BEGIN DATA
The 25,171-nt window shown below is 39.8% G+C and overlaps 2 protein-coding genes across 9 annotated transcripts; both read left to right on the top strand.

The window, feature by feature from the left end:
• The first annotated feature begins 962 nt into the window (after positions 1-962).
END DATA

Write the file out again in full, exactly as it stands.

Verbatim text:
The 25,171-nt window shown below is 39.8% G+C and overlaps 2 protein-coding genes across 9 annotated transcripts; both read left to right on the top strand.

The window, feature by feature from the left end:
• The first annotated feature begins 962 nt into the window (after positions 1-962).